Erica Jong

(26 March 1942 / New York City)

Erica Jong Poems

161. Sunday Afternoons 1/3/2003
162. Nursing You 1/3/2003
163. Wrinkles 1/3/2003
164. Beast, Book, Body 1/3/2003
165. Letter To My Lover After Seven Years 1/3/2003
166. Climbing You 1/3/2003
167. After The Earthquake 1/3/2003

Comments about Erica Jong

  • Mariessa Retuya Mariessa Retuya (9/16/2012 10:25:00 AM)

    Hi Ms. Erica Jong good evening.. I'm Mariessa Retuya from Philippines a 3rd year student at University of Cebu Lapu-lapu and Mandaue taking up Bachelor of Science in Secondary Education specializing English and one of my course for this semester is Literary Criticism. In line with this, I would like to ask your permission to allow me to use your poem entitled WRINKLES as a material on the said course because I found your poem interesting and nice, and this would be a great help for us students. Your possible response with this message would be of great help, thank you and god speed ;)

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  • Mariessa Retuya Mariessa Retuya (9/16/2012 10:23:00 AM)

    Hi Ms. Erica Jong good evening.. I'm Mariessa Retuya from Philippines a 3rd year student at University of Cebu Lapu-lapu and Mandaue taking up Bachelor of Science in Secondary Education specializing English and one of my course for this semester is Literary Criticism. In line with this, I would like to ask your permission to allow me to use your poem entitled WRINKLES as a material on the said course because I found your poem interesting and nice, and this would be a great help for us students. Your possible response with this message would be of great help, thank you and god speed ;)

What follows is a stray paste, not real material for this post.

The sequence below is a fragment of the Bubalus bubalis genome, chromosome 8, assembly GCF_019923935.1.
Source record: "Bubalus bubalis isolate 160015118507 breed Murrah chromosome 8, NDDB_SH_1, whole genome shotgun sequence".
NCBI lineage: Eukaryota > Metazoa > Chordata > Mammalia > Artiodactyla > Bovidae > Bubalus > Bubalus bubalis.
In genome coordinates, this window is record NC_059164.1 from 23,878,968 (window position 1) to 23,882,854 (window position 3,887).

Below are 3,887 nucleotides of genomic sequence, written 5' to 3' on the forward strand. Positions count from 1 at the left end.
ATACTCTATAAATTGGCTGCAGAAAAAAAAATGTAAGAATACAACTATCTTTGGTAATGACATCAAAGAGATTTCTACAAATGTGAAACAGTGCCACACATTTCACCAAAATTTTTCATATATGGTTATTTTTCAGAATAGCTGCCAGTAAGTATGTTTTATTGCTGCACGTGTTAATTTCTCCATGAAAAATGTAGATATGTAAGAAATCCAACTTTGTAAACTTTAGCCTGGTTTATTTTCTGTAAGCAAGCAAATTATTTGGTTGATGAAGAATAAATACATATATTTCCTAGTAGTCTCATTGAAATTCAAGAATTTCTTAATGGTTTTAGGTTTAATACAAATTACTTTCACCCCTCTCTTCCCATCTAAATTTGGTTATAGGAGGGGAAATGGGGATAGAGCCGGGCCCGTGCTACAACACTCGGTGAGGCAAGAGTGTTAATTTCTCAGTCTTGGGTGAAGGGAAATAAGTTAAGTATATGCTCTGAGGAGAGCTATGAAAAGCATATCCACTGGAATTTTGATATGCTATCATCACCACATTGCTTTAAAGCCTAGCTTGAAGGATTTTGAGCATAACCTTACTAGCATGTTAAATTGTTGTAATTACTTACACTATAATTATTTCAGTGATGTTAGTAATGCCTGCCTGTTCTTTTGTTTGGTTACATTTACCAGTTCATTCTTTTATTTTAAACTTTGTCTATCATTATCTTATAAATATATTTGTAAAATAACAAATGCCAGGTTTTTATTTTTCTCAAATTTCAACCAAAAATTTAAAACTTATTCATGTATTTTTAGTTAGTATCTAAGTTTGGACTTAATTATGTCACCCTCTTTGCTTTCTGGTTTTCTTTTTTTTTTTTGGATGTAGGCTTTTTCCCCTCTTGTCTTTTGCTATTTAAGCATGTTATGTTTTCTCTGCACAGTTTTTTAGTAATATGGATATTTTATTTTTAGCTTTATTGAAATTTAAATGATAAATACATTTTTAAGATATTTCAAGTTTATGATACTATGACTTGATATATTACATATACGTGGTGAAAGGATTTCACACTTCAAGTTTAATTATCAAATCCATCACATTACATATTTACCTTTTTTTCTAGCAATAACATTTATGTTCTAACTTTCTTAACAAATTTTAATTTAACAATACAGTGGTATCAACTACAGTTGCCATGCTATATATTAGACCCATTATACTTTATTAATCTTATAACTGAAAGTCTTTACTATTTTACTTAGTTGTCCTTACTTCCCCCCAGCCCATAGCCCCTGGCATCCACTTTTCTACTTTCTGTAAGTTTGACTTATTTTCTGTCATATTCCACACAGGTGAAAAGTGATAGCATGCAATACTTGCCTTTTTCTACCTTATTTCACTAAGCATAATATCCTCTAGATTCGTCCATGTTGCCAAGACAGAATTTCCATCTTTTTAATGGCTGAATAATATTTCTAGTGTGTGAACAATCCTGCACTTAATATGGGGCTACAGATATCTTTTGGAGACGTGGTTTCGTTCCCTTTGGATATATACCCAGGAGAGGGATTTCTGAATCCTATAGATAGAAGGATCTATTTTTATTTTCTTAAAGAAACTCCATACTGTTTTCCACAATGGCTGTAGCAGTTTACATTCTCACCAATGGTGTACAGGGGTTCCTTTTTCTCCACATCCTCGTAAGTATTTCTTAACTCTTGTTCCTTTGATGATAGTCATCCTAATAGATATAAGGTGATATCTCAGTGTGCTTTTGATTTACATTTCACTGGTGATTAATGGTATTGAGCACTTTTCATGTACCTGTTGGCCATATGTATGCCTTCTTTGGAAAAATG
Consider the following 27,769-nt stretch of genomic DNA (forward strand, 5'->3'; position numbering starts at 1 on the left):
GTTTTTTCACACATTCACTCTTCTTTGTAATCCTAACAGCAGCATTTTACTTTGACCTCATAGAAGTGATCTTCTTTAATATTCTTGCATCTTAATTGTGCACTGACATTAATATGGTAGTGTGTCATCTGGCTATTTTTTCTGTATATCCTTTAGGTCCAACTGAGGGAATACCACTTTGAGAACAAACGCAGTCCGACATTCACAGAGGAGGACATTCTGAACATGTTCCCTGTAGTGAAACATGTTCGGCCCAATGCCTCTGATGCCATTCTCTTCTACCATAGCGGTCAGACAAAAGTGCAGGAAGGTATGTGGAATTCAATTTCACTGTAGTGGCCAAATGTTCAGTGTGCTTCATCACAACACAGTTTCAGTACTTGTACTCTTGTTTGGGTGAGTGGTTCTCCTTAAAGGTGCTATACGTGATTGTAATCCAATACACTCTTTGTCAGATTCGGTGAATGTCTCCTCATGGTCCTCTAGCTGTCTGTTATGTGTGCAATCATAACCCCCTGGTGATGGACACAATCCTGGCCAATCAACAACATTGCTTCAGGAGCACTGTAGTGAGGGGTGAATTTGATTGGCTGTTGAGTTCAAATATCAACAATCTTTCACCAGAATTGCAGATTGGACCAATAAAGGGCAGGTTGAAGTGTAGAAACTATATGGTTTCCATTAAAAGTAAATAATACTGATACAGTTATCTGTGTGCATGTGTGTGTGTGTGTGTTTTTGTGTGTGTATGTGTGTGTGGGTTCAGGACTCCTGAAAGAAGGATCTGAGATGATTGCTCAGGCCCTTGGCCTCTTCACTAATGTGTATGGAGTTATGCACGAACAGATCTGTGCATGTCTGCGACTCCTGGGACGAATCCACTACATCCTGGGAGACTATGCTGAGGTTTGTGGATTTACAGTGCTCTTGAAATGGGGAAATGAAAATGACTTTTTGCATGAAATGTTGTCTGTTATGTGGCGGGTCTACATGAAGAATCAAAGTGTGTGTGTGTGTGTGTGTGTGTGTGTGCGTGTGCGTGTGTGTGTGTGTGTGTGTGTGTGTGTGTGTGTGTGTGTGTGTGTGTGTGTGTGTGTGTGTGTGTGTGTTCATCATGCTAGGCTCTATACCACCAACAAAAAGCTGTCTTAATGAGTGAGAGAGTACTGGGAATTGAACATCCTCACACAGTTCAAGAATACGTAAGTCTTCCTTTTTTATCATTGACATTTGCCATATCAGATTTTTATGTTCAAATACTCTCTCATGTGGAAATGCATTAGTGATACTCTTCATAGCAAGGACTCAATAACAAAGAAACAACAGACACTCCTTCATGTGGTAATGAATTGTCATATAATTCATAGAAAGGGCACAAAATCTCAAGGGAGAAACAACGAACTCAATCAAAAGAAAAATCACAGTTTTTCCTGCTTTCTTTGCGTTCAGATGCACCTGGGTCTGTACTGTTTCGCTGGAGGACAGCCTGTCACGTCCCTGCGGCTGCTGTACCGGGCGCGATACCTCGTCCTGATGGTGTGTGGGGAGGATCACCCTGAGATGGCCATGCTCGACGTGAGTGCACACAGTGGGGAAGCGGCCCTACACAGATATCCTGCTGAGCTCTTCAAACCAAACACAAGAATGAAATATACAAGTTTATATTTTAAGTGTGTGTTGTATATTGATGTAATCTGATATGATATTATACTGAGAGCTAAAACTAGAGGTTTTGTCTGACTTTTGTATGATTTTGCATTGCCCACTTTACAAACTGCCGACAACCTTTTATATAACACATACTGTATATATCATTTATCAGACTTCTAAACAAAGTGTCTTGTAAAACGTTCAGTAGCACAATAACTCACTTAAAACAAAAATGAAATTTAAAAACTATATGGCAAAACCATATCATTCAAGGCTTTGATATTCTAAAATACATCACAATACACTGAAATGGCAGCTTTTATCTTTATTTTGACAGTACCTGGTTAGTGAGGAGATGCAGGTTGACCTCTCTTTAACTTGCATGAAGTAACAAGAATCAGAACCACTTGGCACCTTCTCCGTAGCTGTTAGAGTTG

Best Poem of Erica Jong

After The Earthquake

After the first astounding rush,
after the weeks at the lake,
the crystal, the clouds, the water lapping the rocks,
the snow breaking under our boots like skin,
& the long mornings in bed. . .

After the tangos in the kitchen,
& our eyes fixed on each other at dinner,
as if we would eat with our lids,
as if we would swallow each other. . .

I find you still
here beside me in bed,
(while my pen scratches the pad
& your skin glows as you read)
& my whole life so mellowed & changed

that at times I cannot remember
the crimp in my heart that ...

Read the full of After The Earthquake

The Artist As An Old Man

If you ask him he will talk for hours--
how at fourteen he hammered signs, fingers
raw with cold, and later painted bowers
in ladies' boudoirs; how he played checkers
for two weeks in jail, and lived on dark bread;
how he fled the border to a country
which disappeared wars ago; unfriended
crossed a continent while this century
began. He seldom speaks of painting now.

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